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Blog Post

How to Foster a Data-Driven Culture

by Jessie Golombiecki
December 2, 2020

There’s a lot of buzz around data. Leadership wants to know what’s impacting revenue, marketers want to know where to invest their marketing budget, and sales wants to know where qualified leads are coming from. We all strive for reliable data, but it takes alignment across the entire organization to get it optimized. To become a data-driven organization, all departments need to make data the center of decision-making.

Having the Right Mindset

Before jumping into what to consider to create a data-driven culture, let’s talk about what it means to have an infinite mindset. 

Having an infinite mindset means embracing a mentality of always getting better, always innovating, always learning.

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It’s going to take time to get different teams aligned with what needs to happen to become a data-driven organization but over time, progress will be made. Understand that it’s okay to make decisions, like creating a goal, and realizing you need to adapt and change as you learn. The important part is that you’re making the effort and improving over time.

The Importance of Culture

In a survey of business intelligence professionals this year, data-driven culture was identified by survey respondents as the third most important trend, rising from fifth place last year. If you spend time in the world of data, you’re going to continue to hear about this. 

8 keys to becoming data-driven

A data-driven culture is important for so many reasons. The value of data has to be understood by employees at every level to invest appropriately into the execution of the strategy, to leverage the data for decisions, and to add deeper meaning to the data. Here are some key considerations to help foster a data-driven culture at your organization.

  1. Invest in the data strategy

    A strong data strategy requires an investment of resources, time, and potential hard costs. If data isn’t valued, having the support to invest what’s necessary to create an impactful strategy is next to impossible.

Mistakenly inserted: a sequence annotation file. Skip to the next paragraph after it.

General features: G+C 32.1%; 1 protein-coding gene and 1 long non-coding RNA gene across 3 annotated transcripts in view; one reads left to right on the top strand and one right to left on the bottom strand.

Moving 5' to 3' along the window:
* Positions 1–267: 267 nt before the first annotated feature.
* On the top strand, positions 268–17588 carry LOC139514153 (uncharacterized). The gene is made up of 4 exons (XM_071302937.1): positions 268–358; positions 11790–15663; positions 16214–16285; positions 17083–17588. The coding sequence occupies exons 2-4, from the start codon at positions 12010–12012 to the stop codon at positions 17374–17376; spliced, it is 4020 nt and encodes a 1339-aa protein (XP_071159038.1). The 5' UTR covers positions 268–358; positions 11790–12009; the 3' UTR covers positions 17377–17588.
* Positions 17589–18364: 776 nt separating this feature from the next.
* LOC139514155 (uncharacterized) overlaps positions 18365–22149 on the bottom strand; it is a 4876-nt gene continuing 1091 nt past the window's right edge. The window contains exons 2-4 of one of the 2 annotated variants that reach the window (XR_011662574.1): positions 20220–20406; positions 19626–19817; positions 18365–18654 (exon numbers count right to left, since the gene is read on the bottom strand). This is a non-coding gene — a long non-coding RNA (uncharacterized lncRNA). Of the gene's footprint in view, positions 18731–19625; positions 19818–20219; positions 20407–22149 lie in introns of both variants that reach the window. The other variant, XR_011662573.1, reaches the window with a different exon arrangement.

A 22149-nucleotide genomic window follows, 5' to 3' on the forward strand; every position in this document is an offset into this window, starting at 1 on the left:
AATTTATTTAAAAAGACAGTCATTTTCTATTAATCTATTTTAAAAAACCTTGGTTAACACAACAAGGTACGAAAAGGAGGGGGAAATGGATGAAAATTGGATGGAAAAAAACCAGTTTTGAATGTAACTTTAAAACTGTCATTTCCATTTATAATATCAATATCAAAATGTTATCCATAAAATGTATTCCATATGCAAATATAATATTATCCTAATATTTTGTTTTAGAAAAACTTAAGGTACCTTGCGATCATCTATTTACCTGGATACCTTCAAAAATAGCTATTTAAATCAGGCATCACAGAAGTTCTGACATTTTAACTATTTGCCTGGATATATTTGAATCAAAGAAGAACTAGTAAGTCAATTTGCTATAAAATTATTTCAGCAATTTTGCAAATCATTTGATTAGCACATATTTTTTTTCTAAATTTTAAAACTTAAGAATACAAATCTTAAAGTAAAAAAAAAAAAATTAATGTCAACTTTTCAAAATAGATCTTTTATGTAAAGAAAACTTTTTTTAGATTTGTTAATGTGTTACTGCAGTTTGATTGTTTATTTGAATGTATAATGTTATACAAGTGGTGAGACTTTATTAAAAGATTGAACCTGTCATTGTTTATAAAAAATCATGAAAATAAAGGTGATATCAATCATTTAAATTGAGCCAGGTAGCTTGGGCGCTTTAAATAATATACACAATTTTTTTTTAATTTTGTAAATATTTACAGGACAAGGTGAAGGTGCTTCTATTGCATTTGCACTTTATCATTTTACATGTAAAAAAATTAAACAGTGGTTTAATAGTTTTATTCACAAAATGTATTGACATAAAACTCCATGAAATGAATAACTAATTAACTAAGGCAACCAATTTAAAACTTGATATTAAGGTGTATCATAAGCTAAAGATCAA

2. Leadership buy-in & alignment

    The end goal is to get all team members to see the benefits of being a data-driven organization but if leadership isn’t supporting and incorporating data into their decision-making, then all of the effort becomes pointless. Leadership needs to steer the way by encouraging, and giving everyone the resources they need, to make data a priority. 

  3. Quality data

    Many organizations are faced with less than ideal data - perhaps it’s inaccurate or maybe just incomplete or siloed. Identifying and filling those gaps is difficult but must be overcome. Before your organization takes the leap to base decisions on data, take the necessary steps to improve your data quality

  4. Accessible by all

    In order for employees from all departments and levels of your organization to benefit from data, they need to first have access. This doesn’t mean that everyone needs to have access to all data, but they do need to be able to find information pertinent to their responsibilities. Mass.gov’s analytics dashboards are a great example. They give hundreds of site authors the actionable optimization data needed to create better content. Users will quickly become frustrated if they run into roadblocks when trying to access data so make sure you’re doing an inventory of what access each employee needs to properly do their job.